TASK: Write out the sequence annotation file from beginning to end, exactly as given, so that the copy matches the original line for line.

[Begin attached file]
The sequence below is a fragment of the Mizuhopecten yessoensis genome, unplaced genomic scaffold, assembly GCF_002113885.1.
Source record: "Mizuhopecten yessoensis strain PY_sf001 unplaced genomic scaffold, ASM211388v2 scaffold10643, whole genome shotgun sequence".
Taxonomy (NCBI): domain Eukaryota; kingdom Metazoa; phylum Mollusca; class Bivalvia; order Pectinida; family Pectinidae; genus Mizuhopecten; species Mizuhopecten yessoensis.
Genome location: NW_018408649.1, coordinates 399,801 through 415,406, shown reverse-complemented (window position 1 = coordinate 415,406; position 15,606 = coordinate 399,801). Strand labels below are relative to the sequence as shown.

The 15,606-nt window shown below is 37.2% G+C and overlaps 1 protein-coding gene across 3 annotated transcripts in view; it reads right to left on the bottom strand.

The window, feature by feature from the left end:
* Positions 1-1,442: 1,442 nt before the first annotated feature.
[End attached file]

The sequence below is a fragment of the Mizuhopecten yessoensis genome, unplaced genomic scaffold, assembly GCF_002113885.1.
Source record: "Mizuhopecten yessoensis strain PY_sf001 unplaced genomic scaffold, ASM211388v2 scaffold10643, whole genome shotgun sequence".
Taxonomy (NCBI): domain Eukaryota; kingdom Metazoa; phylum Mollusca; class Bivalvia; order Pectinida; family Pectinidae; genus Mizuhopecten; species Mizuhopecten yessoensis.
Genome location: NW_018408649.1, coordinates 399,801 through 415,406, shown reverse-complemented (window position 1 = coordinate 415,406; position 15,606 = coordinate 399,801). Strand labels below are relative to the sequence as shown.

The 15,606-nt window shown below is 37.2% G+C and overlaps 1 protein-coding gene across 3 annotated transcripts in view; it reads right to left on the bottom strand.

The window, feature by feature from the left end:
* Positions 1-1,442: 1,442 nt before the first annotated feature.